PS: many of my spelling errors can be contributed to the fact I am Canadian, and how we do things a bit differently up here.

david

#46308 - 11/07/04 07:03 PM Re: What would you do?  
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dlereus,

The process of domestication consists of the selective breeding of animals for desired traits. The desired traits in this case are those that make the animal more suited for interaction with people. One primary trait is for the animal to be docile (non aggressive).

The breeding of parrots is not selective. It is simply done for profit. In many cases the birds that are chosen as breeders are those that do not make good pets. In this case we have a selective breeding that produces the opposite desired result.

#46309 - 11/07/04 10:54 PM Re: What would you do?  
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Jewel,

Look at some of my previous posts and you'll see that I say I get bit on a daily basis. Some say that isn't normal but I would expect to be at least nipped if I played with a tiger, even one raised by me from birth. Therefore my little story about the snake. It is in their nature to bite when bothered, when they feel threatened, or just because that is what they do.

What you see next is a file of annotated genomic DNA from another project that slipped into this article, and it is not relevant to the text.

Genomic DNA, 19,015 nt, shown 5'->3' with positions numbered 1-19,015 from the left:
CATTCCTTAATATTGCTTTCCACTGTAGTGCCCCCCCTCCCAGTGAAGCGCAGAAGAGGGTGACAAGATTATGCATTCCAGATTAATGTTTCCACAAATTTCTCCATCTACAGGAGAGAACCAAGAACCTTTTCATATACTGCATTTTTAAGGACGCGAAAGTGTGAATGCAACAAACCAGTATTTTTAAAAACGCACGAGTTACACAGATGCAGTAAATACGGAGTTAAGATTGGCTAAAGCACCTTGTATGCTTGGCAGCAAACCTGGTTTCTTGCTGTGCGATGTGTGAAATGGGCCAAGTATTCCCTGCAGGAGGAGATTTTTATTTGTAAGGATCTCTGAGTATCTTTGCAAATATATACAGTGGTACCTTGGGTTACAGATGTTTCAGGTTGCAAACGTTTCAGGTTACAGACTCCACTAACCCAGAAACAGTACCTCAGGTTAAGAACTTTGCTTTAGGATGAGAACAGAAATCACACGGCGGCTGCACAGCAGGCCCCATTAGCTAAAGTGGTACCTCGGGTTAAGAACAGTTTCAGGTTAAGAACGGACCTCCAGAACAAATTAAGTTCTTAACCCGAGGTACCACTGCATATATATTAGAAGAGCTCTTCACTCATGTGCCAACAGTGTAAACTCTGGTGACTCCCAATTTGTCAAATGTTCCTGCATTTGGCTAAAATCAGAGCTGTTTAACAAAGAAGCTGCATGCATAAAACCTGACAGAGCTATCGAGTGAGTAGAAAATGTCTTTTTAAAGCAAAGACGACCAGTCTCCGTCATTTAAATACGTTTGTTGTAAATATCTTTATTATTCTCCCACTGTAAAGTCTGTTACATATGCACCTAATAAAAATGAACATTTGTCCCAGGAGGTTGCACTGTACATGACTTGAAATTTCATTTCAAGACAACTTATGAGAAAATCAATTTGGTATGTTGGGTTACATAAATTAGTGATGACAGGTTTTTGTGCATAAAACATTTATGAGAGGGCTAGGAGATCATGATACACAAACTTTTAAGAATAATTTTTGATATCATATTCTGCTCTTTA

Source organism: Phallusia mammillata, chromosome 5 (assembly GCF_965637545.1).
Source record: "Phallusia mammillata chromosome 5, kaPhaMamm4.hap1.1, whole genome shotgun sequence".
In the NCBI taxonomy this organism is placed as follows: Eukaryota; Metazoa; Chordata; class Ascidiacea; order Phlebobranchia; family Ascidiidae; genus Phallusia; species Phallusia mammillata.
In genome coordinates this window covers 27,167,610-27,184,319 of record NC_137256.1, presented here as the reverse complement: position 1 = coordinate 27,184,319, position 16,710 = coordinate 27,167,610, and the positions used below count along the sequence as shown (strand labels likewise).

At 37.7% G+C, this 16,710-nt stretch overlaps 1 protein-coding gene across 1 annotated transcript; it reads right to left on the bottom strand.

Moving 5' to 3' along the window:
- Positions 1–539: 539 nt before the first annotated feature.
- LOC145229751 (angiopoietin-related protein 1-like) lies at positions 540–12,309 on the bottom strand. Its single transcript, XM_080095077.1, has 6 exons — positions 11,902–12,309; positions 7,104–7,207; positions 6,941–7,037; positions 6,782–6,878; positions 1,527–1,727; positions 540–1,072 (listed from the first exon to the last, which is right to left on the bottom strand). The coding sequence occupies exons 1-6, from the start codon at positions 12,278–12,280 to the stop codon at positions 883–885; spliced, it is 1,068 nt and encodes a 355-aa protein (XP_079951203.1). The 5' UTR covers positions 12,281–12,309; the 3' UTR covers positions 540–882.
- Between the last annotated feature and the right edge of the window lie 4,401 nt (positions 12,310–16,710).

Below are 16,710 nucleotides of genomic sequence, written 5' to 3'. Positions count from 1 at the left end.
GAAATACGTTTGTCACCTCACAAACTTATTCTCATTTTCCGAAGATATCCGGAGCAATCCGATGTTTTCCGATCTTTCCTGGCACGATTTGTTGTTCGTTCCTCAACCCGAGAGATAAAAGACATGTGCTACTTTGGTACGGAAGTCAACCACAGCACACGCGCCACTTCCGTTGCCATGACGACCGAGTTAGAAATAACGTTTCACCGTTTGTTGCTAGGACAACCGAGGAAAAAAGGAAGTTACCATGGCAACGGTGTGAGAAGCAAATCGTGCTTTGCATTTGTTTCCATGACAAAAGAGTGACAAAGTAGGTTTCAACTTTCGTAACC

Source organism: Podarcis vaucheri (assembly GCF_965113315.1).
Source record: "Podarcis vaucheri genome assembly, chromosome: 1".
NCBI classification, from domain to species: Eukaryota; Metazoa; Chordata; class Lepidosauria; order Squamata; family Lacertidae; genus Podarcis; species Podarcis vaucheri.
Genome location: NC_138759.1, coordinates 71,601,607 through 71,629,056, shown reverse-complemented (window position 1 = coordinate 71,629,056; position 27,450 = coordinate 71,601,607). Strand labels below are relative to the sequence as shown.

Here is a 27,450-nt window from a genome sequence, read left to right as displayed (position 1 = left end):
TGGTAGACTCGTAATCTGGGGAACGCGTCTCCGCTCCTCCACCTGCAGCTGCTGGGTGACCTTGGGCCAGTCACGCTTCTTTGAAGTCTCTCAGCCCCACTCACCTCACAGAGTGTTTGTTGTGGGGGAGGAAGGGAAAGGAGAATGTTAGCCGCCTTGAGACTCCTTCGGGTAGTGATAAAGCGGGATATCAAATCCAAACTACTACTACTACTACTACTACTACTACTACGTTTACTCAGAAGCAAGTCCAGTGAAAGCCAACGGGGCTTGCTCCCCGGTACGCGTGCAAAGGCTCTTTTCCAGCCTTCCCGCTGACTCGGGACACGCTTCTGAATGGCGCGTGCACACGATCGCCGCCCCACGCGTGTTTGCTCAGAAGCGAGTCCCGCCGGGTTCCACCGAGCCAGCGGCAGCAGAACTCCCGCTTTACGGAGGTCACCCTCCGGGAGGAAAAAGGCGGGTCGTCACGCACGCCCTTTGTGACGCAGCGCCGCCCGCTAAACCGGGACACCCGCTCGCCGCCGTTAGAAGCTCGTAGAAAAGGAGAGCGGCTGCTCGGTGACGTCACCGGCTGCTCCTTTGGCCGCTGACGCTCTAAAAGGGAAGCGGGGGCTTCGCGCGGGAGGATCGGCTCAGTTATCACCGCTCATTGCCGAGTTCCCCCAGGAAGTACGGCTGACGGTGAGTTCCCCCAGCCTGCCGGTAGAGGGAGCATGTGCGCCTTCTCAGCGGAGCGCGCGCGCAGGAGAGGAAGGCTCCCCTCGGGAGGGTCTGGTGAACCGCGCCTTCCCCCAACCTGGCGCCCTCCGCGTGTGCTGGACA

As for this incident, and re-homing, we are talking about a toddler being bit. If the parents fear for their children, due to their birds, they don't need to have birds around. It is that simple. Why put the birds, parents, and kids through it. The better alternative is to move the birds to a non-threatening environment.